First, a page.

As such, it is for the best that the ISU has proposed to remove the "at least half a pattern on one foot only" level feature from step sequences, as the hearts and minds of the GOE-scoring judges are unlikely to be changed without lobotomies and/or corporal punishment. So, let us bid our adieu to the one-foot level feature for step sequences by giving a toast to the right legs of the competitive skating populace, as many of them were no doubt subject to grueling workouts for the past while to give the one-foot feature its recent place in the sun.

Also, on a semi-related note: use of upper-body movements for at least 1/2 of the pattern as a level feature for step sequences has also been subject to a proposal reducing the requirement to at least 1/3 of the pattern instead. Dare I say, does this mean less frenzied flailing during step sequences?


  1. Another AnonymousMay 13, 2012 at 2:50 AM

    Good riddance, and may the upper body bullet point follow swiftly in its wake. I'd like to see some skaters with good posture maintain said posture. Also, bring back step sequences with a distinct pattern! Unless you are driving the Zamboni, covering the entire ice surface should not be a goal.

    p.s. it's mean to pick on Kevin van der Perren.

  2. I agree with you and hope they get rid of both. I'm over the major arm-flailing going on. Do you think the one-foot difficulty is the cause of many skaters doing their footwork in basically a straight line? Like the commenter above, I'd like to see more curves in the serpentine patterns, or heaven forbid a nice circular step sequence.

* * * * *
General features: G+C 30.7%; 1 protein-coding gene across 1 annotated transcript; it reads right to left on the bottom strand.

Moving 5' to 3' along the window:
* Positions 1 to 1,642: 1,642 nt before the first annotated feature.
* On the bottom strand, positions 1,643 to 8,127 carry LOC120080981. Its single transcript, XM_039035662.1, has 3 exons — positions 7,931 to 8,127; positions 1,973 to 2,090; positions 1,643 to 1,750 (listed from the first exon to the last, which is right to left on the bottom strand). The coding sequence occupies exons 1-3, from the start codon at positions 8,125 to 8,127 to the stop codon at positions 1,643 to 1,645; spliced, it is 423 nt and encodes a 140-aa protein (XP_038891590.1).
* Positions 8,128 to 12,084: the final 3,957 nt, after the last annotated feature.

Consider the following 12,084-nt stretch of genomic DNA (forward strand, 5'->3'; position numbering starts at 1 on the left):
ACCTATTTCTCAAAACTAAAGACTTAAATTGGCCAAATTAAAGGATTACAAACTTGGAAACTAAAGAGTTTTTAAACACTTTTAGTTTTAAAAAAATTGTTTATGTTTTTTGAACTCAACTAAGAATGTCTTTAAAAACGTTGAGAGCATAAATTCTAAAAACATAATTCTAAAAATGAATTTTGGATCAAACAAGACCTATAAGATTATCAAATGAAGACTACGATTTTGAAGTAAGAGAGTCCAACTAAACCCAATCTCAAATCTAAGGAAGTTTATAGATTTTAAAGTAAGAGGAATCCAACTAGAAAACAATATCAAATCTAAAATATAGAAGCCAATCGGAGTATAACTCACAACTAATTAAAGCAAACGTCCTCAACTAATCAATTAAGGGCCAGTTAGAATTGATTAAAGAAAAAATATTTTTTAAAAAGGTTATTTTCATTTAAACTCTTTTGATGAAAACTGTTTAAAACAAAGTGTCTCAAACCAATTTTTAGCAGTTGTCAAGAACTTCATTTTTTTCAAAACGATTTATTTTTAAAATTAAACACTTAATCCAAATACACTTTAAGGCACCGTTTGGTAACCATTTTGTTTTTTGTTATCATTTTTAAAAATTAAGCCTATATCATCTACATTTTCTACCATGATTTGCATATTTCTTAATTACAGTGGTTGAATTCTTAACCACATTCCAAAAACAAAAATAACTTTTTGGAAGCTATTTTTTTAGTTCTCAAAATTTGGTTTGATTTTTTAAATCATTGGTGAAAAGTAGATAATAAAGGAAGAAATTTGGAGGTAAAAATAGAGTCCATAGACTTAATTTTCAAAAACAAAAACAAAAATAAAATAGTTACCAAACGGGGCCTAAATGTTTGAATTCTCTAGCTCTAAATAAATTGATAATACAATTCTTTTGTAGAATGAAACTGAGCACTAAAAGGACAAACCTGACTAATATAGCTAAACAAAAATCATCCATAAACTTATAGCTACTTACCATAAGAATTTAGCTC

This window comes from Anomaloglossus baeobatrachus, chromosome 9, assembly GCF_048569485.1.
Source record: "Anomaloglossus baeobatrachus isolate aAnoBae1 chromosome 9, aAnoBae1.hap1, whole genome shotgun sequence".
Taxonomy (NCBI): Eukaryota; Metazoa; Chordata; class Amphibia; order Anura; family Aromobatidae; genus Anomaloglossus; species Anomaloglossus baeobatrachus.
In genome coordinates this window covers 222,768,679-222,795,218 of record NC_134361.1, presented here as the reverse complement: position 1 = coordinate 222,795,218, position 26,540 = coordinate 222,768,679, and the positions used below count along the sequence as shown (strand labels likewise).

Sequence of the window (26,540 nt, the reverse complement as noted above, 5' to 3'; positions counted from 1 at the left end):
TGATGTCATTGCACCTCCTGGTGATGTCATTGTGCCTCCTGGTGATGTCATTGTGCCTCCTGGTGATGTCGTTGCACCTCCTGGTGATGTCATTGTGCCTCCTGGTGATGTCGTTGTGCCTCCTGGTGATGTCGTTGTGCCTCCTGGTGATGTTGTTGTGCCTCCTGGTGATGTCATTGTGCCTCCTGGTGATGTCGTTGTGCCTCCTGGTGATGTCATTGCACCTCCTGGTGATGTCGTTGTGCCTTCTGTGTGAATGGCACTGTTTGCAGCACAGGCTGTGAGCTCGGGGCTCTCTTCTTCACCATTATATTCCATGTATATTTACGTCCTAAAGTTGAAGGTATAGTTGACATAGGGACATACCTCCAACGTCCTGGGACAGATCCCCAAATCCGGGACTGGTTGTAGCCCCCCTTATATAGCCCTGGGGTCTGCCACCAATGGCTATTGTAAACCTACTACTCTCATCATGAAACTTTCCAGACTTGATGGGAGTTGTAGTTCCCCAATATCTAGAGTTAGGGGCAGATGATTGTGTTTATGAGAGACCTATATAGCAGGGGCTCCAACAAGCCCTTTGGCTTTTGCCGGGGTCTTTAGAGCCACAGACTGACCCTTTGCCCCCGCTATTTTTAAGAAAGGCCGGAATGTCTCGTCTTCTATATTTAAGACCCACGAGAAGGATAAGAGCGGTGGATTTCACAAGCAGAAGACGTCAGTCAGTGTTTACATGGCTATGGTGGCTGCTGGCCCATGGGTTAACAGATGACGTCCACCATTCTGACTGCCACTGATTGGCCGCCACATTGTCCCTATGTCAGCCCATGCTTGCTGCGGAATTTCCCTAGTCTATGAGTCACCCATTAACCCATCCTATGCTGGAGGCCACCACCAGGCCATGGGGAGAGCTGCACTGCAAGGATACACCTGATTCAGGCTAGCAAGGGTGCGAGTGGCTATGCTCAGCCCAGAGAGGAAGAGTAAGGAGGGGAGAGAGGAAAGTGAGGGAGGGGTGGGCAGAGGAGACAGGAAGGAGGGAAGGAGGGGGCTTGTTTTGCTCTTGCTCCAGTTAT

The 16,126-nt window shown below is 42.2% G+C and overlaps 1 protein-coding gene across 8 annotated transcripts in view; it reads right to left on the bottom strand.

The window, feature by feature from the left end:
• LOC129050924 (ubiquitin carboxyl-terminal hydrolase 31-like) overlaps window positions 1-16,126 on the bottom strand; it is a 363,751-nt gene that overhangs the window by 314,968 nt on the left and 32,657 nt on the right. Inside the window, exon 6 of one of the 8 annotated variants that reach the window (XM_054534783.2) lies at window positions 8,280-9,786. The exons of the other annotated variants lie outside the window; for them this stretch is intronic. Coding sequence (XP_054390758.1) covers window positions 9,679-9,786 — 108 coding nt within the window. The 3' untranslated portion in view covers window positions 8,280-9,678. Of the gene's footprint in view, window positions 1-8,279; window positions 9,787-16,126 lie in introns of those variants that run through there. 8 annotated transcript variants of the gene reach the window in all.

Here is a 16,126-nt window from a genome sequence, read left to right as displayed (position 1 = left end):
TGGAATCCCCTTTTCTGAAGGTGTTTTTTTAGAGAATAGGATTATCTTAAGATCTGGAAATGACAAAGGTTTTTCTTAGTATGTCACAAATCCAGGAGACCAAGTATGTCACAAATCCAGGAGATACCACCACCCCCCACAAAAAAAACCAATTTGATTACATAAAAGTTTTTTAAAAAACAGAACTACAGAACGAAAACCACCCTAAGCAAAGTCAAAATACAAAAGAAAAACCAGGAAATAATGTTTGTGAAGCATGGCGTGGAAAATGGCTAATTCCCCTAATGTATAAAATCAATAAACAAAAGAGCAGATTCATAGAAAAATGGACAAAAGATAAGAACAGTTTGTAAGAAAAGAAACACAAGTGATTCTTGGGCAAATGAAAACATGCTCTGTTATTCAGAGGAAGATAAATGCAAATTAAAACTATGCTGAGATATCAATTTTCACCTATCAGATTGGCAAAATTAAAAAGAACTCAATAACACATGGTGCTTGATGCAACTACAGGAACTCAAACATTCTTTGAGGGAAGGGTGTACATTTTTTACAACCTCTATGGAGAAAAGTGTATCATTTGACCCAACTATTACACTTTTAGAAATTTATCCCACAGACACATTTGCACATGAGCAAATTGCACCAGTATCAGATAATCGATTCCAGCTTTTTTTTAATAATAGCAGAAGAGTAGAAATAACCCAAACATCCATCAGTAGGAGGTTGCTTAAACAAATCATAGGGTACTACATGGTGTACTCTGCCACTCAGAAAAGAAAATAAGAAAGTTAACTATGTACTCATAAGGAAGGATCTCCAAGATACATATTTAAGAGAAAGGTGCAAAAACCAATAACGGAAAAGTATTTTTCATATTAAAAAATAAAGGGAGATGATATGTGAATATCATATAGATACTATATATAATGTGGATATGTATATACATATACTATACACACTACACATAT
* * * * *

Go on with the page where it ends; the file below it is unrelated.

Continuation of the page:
I'll have to go back and read some more of your blog, but have you written about difficulty levels on spins? Man, it is downright painful to watch a skater who's not a great spinner try to pull out 4 or 5 different positions and wind up barely moving. I DO like the feature of holding one position for 8 revs, because at least you have to focus on doing one position well enough to hold it.

    Kevin van der Perren should totally be picked on.

    1. "Do you think the one-foot difficulty is the cause of many skaters doing their footwork in basically a straight line?" - I wouldn't be surprised if this were indeed the case.

      Also, I hate the fact that straightline steps are often so packed with content that they often resemble anything but a straight line these days!

      No, I haven't written about the pernicious influence of level requirements on spins, but perhaps I should....watching mediocre skaters do things like cram hideous and slow donut positions in their camel spins en masse is enough to make me throw things sometimes.

  3. Oh yes, there are way too many steps in some of the sequences. If it's slowing you to the point that you're not even with your music, maybe take out a few...or a dozen. Does the IJS give points purely for having more steps? I honestly can't keep track of all the rules.

    Camel/sit/back sit/donut/Biellmann/back spin/Y spin! Who cares that I'm not even really spinning anymore? I think the worst spin is one I don't even know the technical name for. I call it the "butt in the air spin" or the "dog peeing on a fire hydrant" spin.